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Just like Mama said
Sudie Crouch

As much as I hate to admit it, Mama is usually right.

Especially when it comes to her little pithy words of wisdom.

I have always rolled my eyes when she would tell me not to try to argue with what she calls ignorant people, a harsh phrase for my usually genteel mother.

But to Mama, someone who is not listening to reason or seeing any other perspective is ignorant.

She actually uses another word but that seems so harsh, and very un-Mama like, I can’t even bear to write it.  

While Mama would never call someone that to their face, or even behind their back, she would declare lack of engaging in a true discussion to be stupid.

There are some people who already have their minds made up and no matter how much proof, data, or evidence we show them to the contrary, they don’t want to hear anything that doesn’t support their cognitive bias.

Mama preached for me to always be respectful to others’ opinions and consider that I may not know everything, something I have always tried to do.

A lot of times, I seek to understand, even if the person and I share the same opinions, just so I can have a full appreciation of why they think the way they do.

When I have encountered opportunities where the other party was not wanting to have an open discussion, I have tried to heed Mama’s words and not even tried to argue. It can be hard though; I have an argumentative streak in me a country mile long at times.

Mama would tell me not to even engage.
“Kitten, you can’t talk to those kinds of people,” Mama would say. “Just don’t. If they want to say the sky is purple, let them think the sky is purple. You aren’t the troll whisperer.”

Since I don’t have the time to go fussing with people about nonsense, I usually let people win their one-sided debates.

If they tell me the sky is purple, I usually look up, smile, and say, “And what a lovely shade of purple it is!”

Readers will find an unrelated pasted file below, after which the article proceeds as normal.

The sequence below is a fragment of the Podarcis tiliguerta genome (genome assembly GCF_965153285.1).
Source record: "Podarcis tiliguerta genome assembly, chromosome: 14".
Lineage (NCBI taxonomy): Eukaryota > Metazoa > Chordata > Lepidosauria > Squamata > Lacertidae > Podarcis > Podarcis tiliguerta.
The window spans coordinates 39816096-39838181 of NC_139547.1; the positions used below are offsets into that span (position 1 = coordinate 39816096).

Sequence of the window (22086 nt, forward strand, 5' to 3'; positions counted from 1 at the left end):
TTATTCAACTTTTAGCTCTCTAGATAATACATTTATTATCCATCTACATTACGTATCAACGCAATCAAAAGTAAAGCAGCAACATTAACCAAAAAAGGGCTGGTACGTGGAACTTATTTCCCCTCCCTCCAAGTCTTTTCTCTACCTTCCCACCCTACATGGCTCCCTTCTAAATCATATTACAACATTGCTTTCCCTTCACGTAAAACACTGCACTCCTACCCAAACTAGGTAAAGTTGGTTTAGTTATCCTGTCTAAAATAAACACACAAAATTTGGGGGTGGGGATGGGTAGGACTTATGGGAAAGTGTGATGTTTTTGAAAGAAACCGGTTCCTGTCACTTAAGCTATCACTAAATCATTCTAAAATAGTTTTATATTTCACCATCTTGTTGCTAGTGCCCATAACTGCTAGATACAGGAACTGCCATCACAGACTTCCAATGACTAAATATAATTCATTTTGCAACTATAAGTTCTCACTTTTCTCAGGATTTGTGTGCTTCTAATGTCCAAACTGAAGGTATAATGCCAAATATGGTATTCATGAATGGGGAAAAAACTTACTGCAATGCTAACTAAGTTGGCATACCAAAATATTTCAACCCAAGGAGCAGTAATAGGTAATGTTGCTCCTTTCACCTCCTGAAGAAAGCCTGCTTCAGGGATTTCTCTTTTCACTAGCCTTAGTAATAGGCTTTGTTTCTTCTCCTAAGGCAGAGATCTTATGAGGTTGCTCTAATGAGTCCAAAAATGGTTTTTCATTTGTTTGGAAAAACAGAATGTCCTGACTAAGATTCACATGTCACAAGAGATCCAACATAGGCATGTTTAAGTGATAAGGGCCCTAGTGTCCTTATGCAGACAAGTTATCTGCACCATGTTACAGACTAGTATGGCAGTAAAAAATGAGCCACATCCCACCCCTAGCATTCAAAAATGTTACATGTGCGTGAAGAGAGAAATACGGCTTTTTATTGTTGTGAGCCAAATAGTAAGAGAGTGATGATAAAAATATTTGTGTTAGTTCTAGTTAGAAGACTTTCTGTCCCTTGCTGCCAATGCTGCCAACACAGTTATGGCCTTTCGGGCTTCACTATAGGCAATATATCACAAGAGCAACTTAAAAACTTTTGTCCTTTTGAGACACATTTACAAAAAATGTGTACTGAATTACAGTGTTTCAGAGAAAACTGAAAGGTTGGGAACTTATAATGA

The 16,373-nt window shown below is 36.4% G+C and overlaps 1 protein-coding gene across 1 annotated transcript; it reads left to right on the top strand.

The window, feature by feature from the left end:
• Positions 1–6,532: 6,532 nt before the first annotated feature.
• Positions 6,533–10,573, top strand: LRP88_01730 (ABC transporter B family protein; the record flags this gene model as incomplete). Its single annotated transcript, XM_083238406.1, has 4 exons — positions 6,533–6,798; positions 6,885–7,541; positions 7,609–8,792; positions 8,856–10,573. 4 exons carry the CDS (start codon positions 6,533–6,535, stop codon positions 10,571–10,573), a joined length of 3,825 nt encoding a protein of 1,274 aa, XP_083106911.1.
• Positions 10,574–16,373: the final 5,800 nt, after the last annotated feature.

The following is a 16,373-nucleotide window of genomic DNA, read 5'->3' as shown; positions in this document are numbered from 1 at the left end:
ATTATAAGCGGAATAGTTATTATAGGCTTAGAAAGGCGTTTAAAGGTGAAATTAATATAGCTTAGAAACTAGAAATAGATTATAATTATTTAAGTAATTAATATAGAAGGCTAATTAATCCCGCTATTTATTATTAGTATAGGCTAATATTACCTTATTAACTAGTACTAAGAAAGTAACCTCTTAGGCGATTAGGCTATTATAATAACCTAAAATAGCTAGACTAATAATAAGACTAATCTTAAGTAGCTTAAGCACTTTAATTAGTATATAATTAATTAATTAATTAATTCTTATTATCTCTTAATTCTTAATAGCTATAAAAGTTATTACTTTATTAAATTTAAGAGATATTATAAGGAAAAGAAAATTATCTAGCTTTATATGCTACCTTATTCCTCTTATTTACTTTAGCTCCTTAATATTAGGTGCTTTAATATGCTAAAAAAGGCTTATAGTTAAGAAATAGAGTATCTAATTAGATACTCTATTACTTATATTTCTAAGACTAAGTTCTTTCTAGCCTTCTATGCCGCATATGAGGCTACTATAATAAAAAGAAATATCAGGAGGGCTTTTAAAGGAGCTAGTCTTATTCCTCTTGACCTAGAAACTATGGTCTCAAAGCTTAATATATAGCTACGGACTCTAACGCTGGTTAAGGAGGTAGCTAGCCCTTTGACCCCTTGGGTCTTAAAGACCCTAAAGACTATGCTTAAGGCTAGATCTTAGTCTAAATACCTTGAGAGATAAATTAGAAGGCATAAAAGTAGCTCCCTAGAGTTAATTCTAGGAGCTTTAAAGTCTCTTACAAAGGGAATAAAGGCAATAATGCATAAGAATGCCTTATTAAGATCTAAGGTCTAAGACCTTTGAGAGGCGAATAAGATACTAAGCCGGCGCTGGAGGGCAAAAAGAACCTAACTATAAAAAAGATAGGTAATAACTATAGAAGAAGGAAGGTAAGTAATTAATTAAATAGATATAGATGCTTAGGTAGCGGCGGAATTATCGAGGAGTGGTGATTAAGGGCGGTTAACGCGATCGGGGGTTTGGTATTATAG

But Lord have mercy, there are a lot of people that know that they know the truth and nothing but the truth about absolutely everything, and all that’s left is for the rest of us to know it.

If we try to present anything different than what they know that they know, they are going to argue with us until we are exhausted by their claims.

Even, and perhaps especially, when their argument is erroneous and weak.

I found myself smack dab in the middle of these very types of situations just a few weeks ago.

It was supposed to be a different kind of gathering, one where we were all supposed to come together to work on something better.

I soon found out I had been misinformed.

It was a sneak attack in a way.

I was trapped.

Facts were being presented that were so beyond wrong, they were almost laughable.

Anytime a rebuttal was offered, it was dismissed with five reasons why it was wrong – even though they were facts based in opinion.

I wanted to scream, cry, and dissolve into the floor.

 “What did you do?” she asked when I relayed the incident to her. “Did you just politely excuse yourself and leave?”

I sighed. Why does Mama always think just saying, “Oh, pardon me, I need to go,” covers every opportunity to flee the scene of an intellectual crime.

“Did you tell them why they were wrong?”


Was she forgetting her own mantra and advice for the past lifetime?

“Well, what did you do?” she asked.

I sighed again.

Just telling her about it made me exhausted all over again.

“Would could I have done?” I asked. “I was stuck in a situation where the people I was sitting there with had a totally different grasp on the situation than I did. It was clear they were not open to change. They believed what they wanted to and that was that.”

What did I do?
I sat there and felt myself shutting down and closing off. It did not feel good; in fact, it felt horrible.

I was surrounded by people who was not seeing things the way I did and had already determined what we were doing was wrong and a failure.

I knew differently; I had proof, evidence, and data.

They had opinions and the emotional investment to hold tight to their view, something I had but I was outnumbered.

“Mama, I did the best thing I could think of,” I said. “I just sat there and took notes and said I would see what I could do.”

“So, you didn’t argue with them?” she asked. “You didn’t try to show them the facts they were missing?”

 I sighed again. “Mama, do you remember that advice you’ve always said, about how you can’t talk to ignorant people?”

“Yes,” she said.

“Well, I decided to give that a try,” I said.

“Hmrph,” she mumbled, quite pleased with herself.

This time, her advice was right on the money.

Don’t no one tell her that though, or I will never hear the end of it.